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Create an app than doesnt show the console? (win32)

Moderators: larsivi kris

Posted: 03/15/07 16:54:28

Hi, how do i create an app that doesnt show a console window when it starts? I have a main() function which does the windows message loop thang.. i tried winMain but it seems that the compiler is expecting "main" as an entry point, but when i use that I get a console window aswell as my main app window.

I also tried to locate the tango source file that handles all this stuff but i couldnt find it.



Author Message

Posted: 03/15/07 19:41:52

It's kind of weird, but one way to do this is to create a WinMain? somewhere and call:

extern (C) int main(int argc, char **argv);

from that. Alternately, I understand there is some way to designate C main as the entry point for non-console programs. I think Build might even offer this as an option. In fact, I'd actually had a linkable module that followed the first approach until I heard about the option in Build. It seemed preferable so the module isn't available any more.

Posted: 03/15/07 20:47:20

Sorry I didnt explain myself very well. I'm not trying to designate main() as my entry point, im just trying to create a windows app that doesnt show a console window. Prior to installing Tango i just did this..

extern (Windows) int WinMain?(HINSTANCE hInstance, HINSTANCE hPrevInstance, LPSTR lpCmdLine, int nCmdShow)

and from that i can build a win32 app with no console window loitering about. If i use that same entry point with Tango i get the following message

C:\Documents and Settings\chris\Desktop\dproj>bud Project1.d -full OPTLINK (R) for Win32 Release 7.50B1 Copyright (C) Digital Mars 1989 - 2001 All Rights Reserved


Error 42: Symbol Undefined Dmain

Which looks to me like Tango's startup code is catching the main entry, starting up the gc and doing static initialization and then *always* looking for main() to pass on to.. So unless i use main() as my entry i cant compile with tango, and using main() always pops up a console window. So I cant work out how to make a WinMain? like entry point in Tango that doesnt show a console window.



Posted: 03/16/07 00:52:24

Strange, that portion of the startup code is identical to Phobos, as far as I know. But I think you need a D main() regardless, since this is the entry point for the D portion of the app. I'm surprised DMD doesn't complain if you omit this.

Posted: 03/16/07 00:59:49

Whether the console window pops up is generally controlled by a linker switch or a .def file. If you're using bud, you can just add the -gui switch. But then you can't use stdout for debugging, etc.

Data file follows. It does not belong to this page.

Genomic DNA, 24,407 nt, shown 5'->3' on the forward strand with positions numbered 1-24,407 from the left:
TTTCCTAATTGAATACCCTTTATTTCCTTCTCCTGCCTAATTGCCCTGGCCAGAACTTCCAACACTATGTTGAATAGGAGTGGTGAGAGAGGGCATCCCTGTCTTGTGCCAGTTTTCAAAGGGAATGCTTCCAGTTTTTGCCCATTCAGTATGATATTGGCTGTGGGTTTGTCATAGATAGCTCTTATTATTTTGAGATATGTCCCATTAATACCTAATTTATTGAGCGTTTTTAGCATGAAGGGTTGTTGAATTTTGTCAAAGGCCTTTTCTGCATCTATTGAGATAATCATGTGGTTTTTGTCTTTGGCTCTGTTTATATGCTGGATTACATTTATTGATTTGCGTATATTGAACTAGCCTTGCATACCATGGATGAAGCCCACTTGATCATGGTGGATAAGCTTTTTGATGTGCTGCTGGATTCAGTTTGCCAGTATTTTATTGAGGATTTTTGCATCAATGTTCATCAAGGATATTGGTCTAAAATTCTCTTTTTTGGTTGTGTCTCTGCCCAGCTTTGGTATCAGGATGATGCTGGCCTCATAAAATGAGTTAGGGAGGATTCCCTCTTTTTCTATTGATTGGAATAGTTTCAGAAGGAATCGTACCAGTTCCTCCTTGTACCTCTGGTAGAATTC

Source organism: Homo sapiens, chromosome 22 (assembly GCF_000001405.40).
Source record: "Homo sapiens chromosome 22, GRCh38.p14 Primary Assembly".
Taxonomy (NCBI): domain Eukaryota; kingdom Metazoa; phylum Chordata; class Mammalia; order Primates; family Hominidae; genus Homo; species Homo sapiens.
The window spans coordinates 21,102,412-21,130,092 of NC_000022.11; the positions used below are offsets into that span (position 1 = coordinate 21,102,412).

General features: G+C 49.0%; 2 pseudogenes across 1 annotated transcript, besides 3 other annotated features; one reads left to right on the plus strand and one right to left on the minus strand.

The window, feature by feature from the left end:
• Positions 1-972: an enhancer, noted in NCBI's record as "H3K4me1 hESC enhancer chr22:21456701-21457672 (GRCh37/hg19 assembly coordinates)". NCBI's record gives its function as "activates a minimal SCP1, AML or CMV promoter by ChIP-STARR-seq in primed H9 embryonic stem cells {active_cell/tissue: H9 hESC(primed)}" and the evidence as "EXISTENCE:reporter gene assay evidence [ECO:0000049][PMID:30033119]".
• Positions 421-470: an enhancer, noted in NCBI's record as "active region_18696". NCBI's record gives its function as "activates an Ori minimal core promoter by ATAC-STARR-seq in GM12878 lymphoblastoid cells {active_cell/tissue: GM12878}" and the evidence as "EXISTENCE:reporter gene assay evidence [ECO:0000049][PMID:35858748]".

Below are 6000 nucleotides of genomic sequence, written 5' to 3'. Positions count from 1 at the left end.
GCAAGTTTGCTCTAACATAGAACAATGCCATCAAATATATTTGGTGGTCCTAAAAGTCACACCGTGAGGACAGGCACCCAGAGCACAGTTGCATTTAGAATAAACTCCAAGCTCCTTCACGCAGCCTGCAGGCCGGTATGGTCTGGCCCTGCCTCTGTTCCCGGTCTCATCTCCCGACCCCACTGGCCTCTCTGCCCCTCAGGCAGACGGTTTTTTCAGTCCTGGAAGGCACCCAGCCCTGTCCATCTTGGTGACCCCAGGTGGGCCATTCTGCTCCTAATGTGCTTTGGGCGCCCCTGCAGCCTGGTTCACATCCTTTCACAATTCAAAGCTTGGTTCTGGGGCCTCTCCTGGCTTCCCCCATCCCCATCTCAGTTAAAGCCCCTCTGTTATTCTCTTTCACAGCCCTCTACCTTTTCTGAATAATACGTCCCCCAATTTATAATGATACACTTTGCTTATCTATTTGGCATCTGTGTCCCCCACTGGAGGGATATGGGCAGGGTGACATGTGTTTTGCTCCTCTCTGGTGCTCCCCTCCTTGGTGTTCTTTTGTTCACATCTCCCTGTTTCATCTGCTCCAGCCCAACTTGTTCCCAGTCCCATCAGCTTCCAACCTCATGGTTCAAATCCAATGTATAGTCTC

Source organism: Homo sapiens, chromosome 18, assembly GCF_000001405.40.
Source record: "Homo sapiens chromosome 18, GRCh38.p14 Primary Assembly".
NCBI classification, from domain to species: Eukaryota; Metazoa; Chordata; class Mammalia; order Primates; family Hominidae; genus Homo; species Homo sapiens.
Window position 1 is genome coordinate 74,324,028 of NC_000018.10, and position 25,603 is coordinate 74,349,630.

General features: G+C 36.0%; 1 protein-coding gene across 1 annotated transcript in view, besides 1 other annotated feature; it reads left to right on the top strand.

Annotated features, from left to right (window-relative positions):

Posted: 03/16/07 01:11:00


IIRC, WinMain? replaces both the C main and the D main. Look at winsamp.d and dmain2.d that comes with dmd.

Posted: 03/16/07 02:32:18 -- Modified: 03/16/07 02:35:28 by
chris warwick

The -gui switch did it.

It turns out that bud, or somthing somwhere was rewriting the def file to be EXETYPE DOS. Which is weird cause it wasnt doing that before i installed tango.


Posted: 03/16/07 03:10:42 -- Modified: 03/16/07 03:11:40 by
chris warwick

Right well..

Apparently you dont have to use WinMain?, just main() will do, and the moduleCtors and gc_init ect.. are all called and set up prior to entry to main(). So this means you cant catch any exceptions that happen during static constructors / unit tests ect...

If you go for WinMain?, you have to call the moduleCtors and gc_init yourself. So you can wrap them in try catch and display the messages in a gui message box.

Here's the rub though.. since installing Tango I cannot use WinMain? unless I also have a main(), although main() is never actualy called. Omiting main() always gives this message..

C:\Documents and Settings\chris\Desktop\dproj>bud Project1.d -full -gui OPTLINK (R) for Win32 Release 7.50B1 Copyright (C) Digital Mars 1989 - 2001 All Rights Reserved


Error 42: Symbol Undefined Dmain

So you always need a main, but inclusion of WinMain? overrides its use.

IIRC it wasn't that way with DM phobos. And the winsamp example would point to that being the case.



Posted: 03/18/07 01:04:23

Everything is set up on entry to C main, which lives in the compiler runtime. This is the function you should start, if possible. If not, WinMain? can call it:

extern (C) int main( int argc, char** argv );

extern (Windows) int WinMain( HINSTANCE hInstance,
        	                  HINSTANCE hPrevInstance,
	                          LPSTR     lpCmdLine,
	                          int       nCmdShow )
    int       argc;
    wchar_t** argv;
    int       rval;

    argv = CommandLineToArgvW( GetCommandLineW(), &argc );
    rval = main( argc, null );
    LocalFree( argv );
    return rval;

The above code relies on the fact that the compiler runtime actually obtains its command-line arguments via GetCommandLineW. Portable, correct behavior would be to pass in a char** list of arguments instead, using WideCharToMultiByte? or whatever that function is called.